Type of Settlement, Importance Rating, and Reference
  Resource-Dependent
(Effects on Resources)
Coastal-Riverine-Steeplands
(Effects on Buildings and Infrastructure)
Urban 1+ M
(Effects on Populations)
Urban <1 M (Effects on Populations)  
   
Impact
Type
Urban,
High
Capacity
Urban,
Low
Capacity
Rural,
High
Capacity
Rural,
Low
Capacity
Urban,
High
Capacity
Urban,
Low
Capacity
Rural,
High
Capacity
Rural,
Low Capacity
High
Capacity
Low
Capacity
High
Capacity
Low Capacity Confidence
Flooding, landslides LM1 MH2 LM1 MH2 LM1 MH2 MH1 MH2 M1 MH2 M1 MH2 H
Tropical cyclone LM3 MH4 LM3 MH4 LM3 MH4 M3 MH4 LM3 M4 L3 LM4 M
Water quality LM M LM MH LM5 MH6 LM MH LM MH LM MH M
Sea-level rise LM7 MH6 LM7 MH6 M8 MH9 M MH6 L8 LM6 L LM6 H (L for resource-dependent)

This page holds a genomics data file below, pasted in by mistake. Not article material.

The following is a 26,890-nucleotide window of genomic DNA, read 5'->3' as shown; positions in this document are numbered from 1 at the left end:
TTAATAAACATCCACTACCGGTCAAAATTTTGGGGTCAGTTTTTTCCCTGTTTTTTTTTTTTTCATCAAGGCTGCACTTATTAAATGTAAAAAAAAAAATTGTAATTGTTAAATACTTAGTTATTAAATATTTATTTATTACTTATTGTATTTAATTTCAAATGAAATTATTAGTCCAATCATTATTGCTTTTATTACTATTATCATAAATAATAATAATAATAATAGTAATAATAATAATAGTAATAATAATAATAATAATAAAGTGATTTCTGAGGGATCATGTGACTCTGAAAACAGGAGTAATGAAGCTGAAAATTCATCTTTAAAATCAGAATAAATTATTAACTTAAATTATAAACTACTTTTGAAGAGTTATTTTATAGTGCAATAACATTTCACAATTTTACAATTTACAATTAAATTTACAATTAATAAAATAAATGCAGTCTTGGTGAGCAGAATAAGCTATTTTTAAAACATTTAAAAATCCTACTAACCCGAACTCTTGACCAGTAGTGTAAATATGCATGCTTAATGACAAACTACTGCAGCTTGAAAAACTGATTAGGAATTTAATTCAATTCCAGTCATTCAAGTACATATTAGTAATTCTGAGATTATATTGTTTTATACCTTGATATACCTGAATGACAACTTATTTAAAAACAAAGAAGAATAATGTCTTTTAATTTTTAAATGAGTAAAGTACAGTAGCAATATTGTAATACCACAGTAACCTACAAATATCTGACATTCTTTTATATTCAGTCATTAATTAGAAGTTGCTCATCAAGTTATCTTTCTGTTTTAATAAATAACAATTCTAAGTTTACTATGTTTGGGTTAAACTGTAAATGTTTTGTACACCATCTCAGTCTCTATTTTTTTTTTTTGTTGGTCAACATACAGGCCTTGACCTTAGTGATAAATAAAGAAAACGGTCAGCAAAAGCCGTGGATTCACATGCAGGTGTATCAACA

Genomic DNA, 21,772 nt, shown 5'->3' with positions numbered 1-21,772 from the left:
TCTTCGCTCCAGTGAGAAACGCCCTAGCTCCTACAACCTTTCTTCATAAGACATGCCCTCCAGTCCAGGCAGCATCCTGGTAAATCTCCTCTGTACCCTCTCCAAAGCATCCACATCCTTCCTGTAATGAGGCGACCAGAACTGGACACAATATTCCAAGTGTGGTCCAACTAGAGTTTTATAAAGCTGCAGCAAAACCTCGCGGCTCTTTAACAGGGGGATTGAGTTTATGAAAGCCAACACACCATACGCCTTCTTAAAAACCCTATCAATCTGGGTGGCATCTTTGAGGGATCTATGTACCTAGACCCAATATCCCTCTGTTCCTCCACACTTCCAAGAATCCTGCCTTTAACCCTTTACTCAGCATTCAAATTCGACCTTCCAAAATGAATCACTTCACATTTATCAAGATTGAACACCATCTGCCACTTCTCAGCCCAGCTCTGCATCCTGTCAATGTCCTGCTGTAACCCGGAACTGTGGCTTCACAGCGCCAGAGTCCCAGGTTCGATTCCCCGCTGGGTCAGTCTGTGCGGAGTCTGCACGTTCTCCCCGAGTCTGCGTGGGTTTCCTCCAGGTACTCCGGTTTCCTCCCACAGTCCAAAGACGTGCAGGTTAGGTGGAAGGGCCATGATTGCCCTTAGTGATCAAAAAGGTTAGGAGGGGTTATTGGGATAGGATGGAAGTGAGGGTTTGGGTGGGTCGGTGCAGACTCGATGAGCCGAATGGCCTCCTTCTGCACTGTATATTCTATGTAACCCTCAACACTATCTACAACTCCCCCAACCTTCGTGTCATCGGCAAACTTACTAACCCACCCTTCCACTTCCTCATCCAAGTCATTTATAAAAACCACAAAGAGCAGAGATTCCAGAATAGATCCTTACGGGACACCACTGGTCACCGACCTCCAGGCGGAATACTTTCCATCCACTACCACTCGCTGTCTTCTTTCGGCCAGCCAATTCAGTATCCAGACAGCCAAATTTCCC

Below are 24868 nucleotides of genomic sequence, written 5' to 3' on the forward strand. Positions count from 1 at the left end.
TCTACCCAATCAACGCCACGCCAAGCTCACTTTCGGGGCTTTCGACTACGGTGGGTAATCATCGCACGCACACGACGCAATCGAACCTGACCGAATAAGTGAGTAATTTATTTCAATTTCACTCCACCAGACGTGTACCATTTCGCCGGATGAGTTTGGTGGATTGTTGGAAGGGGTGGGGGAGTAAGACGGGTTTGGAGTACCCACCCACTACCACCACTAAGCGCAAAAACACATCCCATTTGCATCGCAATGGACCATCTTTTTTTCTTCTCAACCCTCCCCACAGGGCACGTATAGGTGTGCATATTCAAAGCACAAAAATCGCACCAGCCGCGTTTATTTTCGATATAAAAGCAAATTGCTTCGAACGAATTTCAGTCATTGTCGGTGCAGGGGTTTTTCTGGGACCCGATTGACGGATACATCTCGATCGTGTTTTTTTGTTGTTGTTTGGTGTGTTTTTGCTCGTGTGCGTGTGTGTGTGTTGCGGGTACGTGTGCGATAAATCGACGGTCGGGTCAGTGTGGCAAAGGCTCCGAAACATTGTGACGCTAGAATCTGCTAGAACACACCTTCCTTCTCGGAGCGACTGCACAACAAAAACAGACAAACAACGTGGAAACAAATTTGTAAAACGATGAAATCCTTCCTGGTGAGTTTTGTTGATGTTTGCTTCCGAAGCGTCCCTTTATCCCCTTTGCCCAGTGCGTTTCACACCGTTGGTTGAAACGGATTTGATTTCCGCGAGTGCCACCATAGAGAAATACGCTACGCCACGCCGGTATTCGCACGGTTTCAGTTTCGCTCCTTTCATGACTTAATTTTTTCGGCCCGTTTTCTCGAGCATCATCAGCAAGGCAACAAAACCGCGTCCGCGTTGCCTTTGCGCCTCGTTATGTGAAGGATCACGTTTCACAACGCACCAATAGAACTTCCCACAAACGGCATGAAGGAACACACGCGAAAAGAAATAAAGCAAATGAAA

Heat/cold waves LM MH LM MH LM10 LM LM10 L LM10 MH11 LM10 MH11 M (H for urban)
Water shortage L12 LM M12 MH13 L LM LM MH L M LM12 M M (L for urban)
Fires LM LM LM14 MH LM LM LM LM LM15 LM16 LM M VL (M for urban)
Hail, windstorm LM17 LM18 LM17 MH18 LM LM LM M LM17 LM18 LM17 LM18 L
Agriculture/ forestry/fisheries productivity LM19 LM20 LM MH L L L L L LM LM M L
Air pollution LM21 LM L L LM10 MH22 LM10 MH22 M
Permafrost melting L L LM23 LM L L L23 L LM LM H
Heat islands L L L L M24 LM24 LM25 LM25 M
Table 7-1 Notes